Audit Plan- Glaxosmithkline

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Audit Plan- GlaxoSmithKline (GSK)

Key business and audit risk:
In order to make the report more efficient we must identify the key areas of business risk and auditing risk. Business risk can be defined as the risk, which could affect an organization’s ability to achieve its objectives (Gray and Manson, 2007).

Audit risk is defined as the risk that the auditor gives an inappropriate audit opinion when the financial statements are materially misstated (Soltani, 2007). In Gray and Manson (2007)’s book Audit Risk can be split into three separate elements :
1- Inherent risk reflects the auditor’s opinion on the possibility of material misstatement on financial statement.
2- Control risk is the risk that internal control policies and
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Firstly, misstatement via the means of non-existent sales or sales which have been realised in the incorrect period. Secondly sales may not be recorded in order to lower sales so provide evidence in further periods of higher growth than is actually correct. Thirdly sales could be incorrectly entered into the system providing incorrect figures. Therefore one would need to verify the sales books, and the controls in place to prevent errors either intentional or unintentional.

The level of debt that a company holds and their ability to repay this debt is an important risk factor for GSK. There is a higher risk for GSK than for some of its competitors, as GSK has a higher leverage than the likes of Pfizer and J&J (Financial Times, 2010). However this in itself can in some cases be more efficient as long as the entity has the cash flow in order to repay these debts. Therefore one has to ensure during the audit that GSK will have sufficient cash flows to meet its repayments for the year.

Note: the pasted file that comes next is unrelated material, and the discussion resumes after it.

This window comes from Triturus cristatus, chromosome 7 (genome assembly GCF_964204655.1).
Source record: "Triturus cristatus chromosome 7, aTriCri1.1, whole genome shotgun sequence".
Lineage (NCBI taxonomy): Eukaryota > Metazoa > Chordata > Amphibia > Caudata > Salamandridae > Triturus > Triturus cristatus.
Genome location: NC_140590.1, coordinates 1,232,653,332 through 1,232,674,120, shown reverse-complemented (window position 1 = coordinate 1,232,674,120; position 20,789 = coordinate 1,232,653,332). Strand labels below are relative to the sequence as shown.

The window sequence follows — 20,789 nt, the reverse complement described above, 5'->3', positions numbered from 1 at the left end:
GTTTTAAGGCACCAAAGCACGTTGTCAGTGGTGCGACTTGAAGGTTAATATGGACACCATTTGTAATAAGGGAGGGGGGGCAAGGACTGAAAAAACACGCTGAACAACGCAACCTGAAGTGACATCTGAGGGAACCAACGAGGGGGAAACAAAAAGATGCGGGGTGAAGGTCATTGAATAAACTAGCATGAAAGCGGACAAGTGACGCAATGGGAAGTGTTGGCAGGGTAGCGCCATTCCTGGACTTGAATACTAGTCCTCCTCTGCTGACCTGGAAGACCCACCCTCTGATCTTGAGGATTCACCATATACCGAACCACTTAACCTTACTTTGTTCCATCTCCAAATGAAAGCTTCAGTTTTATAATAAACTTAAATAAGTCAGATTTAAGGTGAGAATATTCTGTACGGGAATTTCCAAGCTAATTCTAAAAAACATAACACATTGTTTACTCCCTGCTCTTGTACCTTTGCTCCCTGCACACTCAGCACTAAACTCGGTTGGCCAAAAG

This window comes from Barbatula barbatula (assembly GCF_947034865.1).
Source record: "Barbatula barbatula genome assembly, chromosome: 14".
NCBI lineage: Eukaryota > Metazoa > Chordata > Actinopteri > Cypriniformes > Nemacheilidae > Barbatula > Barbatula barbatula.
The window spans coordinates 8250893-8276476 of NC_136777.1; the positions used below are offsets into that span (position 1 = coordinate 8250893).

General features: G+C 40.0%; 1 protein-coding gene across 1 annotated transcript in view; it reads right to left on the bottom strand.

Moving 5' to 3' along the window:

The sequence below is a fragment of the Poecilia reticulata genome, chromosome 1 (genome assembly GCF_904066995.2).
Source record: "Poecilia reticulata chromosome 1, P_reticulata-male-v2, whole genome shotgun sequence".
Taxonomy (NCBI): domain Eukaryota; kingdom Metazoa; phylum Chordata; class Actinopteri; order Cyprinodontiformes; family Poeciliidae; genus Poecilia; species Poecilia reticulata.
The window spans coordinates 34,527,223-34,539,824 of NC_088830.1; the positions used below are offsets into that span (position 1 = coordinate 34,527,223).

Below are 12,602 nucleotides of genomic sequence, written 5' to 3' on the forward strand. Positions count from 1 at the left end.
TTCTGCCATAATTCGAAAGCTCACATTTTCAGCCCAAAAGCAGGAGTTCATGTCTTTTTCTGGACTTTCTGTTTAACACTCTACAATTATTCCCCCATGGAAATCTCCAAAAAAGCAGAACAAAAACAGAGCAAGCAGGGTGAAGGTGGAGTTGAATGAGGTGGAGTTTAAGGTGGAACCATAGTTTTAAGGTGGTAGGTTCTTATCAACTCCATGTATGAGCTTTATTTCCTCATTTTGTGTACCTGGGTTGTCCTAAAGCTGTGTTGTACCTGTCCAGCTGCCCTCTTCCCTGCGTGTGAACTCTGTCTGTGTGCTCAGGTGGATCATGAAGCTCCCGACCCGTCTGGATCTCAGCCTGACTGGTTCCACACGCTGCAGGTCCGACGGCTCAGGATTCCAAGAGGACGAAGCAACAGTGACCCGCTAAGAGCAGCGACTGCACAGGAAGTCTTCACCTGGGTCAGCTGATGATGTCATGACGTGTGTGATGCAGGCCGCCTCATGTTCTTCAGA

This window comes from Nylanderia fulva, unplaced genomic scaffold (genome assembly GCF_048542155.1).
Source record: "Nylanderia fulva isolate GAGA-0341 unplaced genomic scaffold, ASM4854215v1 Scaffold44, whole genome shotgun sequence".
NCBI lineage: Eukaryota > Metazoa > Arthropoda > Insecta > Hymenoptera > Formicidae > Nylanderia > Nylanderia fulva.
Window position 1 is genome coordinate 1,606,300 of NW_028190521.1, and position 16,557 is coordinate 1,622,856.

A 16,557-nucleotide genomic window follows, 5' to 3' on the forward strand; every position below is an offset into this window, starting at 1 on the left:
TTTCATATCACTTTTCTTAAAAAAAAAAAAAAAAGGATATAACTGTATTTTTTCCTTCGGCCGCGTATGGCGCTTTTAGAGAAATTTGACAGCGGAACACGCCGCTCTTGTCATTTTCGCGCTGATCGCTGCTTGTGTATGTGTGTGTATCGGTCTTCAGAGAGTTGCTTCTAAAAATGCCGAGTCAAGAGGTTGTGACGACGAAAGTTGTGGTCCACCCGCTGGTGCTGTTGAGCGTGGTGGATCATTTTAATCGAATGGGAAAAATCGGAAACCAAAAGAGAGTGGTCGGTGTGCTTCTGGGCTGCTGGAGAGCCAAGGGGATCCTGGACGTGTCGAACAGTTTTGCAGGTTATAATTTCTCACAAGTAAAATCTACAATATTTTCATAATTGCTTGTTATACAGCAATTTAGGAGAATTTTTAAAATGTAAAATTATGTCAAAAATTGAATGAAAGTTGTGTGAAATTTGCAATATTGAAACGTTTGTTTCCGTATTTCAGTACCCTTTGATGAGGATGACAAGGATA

Cash management
Sufficient liquid cash in a company is important to defend against economic uncertainty. A small cash reserve/ cash flow, can be a control and detection risk, which may result profitable projects having to be scrapped or assets sold to increase cash flow
Also one has to ensure that the book values for GSK’s debtor and creditors are correct and verified as they make up large sections of the balance sheet and a misstatement of these values would
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